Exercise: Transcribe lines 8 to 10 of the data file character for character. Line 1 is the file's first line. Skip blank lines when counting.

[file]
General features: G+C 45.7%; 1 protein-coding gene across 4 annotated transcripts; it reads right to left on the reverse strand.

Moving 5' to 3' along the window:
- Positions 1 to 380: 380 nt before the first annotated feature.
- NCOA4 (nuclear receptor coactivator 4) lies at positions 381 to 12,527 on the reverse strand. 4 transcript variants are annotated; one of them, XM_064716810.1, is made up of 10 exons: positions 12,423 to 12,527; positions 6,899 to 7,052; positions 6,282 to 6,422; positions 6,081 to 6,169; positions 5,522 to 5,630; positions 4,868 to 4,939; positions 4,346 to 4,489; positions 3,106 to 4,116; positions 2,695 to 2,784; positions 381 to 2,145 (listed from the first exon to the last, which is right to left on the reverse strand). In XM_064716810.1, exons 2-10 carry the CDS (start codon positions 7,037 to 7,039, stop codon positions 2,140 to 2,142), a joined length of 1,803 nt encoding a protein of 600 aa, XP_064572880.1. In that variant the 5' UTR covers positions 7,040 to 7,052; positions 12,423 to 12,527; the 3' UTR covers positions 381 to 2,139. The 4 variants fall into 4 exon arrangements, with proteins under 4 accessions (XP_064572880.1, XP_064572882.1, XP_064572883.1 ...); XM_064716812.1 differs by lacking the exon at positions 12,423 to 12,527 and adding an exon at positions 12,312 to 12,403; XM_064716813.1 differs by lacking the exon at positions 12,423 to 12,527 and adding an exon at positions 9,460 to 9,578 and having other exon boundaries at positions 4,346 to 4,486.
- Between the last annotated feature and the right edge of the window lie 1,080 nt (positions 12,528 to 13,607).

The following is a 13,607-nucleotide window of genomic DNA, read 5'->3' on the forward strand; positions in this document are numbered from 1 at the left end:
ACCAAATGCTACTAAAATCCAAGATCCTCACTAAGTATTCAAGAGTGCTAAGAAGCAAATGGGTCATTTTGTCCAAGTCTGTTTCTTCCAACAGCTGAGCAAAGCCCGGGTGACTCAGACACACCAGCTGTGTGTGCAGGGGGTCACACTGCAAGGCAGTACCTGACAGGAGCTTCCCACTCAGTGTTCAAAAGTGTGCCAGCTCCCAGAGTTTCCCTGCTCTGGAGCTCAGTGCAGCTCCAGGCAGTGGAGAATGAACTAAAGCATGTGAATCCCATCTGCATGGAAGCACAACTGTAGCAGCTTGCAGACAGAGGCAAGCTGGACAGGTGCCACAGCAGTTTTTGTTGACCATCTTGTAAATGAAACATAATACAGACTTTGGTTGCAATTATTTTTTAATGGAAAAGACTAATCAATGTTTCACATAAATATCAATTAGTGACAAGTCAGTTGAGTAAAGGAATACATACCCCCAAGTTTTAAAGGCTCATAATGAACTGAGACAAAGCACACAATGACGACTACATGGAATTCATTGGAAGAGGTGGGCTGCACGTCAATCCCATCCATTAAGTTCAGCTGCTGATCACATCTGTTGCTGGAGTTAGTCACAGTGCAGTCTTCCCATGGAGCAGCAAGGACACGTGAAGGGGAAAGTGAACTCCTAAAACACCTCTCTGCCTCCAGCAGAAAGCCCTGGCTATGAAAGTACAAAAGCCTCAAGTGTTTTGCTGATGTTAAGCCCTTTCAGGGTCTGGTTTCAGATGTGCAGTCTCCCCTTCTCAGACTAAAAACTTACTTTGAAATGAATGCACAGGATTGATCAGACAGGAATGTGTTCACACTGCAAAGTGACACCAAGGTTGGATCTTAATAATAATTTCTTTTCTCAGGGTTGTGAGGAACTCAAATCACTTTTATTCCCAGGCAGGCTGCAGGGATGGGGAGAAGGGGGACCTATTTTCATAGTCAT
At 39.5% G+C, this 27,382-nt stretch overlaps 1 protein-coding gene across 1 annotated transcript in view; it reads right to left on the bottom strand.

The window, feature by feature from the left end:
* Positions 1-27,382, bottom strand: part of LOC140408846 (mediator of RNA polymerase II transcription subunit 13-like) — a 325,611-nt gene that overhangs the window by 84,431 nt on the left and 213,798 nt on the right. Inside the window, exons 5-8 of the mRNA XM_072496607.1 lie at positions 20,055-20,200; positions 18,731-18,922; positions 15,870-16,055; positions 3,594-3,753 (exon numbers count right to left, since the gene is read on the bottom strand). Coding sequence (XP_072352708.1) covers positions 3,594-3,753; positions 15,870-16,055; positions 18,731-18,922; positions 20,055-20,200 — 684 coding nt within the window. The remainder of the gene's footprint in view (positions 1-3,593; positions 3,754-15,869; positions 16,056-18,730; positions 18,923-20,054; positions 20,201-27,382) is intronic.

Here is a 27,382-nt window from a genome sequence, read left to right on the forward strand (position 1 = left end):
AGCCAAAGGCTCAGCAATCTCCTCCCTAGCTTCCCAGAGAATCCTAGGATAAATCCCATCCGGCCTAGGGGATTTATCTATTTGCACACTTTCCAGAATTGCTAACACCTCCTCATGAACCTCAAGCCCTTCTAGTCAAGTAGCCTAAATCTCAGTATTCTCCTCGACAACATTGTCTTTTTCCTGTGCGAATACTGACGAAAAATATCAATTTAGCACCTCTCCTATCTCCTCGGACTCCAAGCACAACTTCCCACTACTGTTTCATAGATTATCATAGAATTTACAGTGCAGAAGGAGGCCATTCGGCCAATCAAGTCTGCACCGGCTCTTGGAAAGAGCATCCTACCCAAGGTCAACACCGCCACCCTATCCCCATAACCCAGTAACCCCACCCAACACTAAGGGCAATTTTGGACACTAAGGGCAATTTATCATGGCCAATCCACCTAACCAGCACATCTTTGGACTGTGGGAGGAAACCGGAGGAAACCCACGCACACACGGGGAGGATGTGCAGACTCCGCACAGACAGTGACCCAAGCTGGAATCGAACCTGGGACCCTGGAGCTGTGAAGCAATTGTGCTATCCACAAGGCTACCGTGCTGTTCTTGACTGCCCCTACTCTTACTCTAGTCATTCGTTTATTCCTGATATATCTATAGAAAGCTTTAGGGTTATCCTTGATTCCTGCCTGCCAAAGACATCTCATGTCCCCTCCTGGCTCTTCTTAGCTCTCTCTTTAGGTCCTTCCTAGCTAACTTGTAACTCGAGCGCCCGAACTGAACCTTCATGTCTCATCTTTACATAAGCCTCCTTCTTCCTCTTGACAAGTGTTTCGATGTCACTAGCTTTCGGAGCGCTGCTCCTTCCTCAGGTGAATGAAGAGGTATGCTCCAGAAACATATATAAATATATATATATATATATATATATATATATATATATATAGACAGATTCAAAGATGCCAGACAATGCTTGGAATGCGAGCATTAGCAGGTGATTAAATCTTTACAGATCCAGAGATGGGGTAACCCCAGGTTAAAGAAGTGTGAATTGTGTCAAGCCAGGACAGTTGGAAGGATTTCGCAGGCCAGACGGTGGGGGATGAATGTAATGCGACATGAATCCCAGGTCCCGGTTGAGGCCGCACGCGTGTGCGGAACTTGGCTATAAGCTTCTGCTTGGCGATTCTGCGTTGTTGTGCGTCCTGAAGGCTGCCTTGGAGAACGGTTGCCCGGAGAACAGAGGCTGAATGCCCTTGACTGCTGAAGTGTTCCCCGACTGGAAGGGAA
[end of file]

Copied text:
At 39.5% G+C, this 27,382-nt stretch overlaps 1 protein-coding gene across 1 annotated transcript in view; it reads right to left on the bottom strand.

The window, feature by feature from the left end:
* Positions 1-27,382, bottom strand: part of LOC140408846 (mediator of RNA polymerase II transcription subunit 13-like) — a 325,611-nt gene that overhangs the window by 84,431 nt on the left and 213,798 nt on the right. Inside the window, exons 5-8 of the mRNA XM_072496607.1 lie at positions 20,055-20,200; positions 18,731-18,922; positions 15,870-16,055; positions 3,594-3,753 (exon numbers count right to left, since the gene is read on the bottom strand). Coding sequence (XP_072352708.1) covers positions 3,594-3,753; positions 15,870-16,055; positions 18,731-18,922; positions 20,055-20,200 — 684 coding nt within the window. The remainder of the gene's footprint in view (positions 1-3,593; positions 3,754-15,869; positions 16,056-18,730; positions 18,923-20,054; positions 20,201-27,382) is intronic.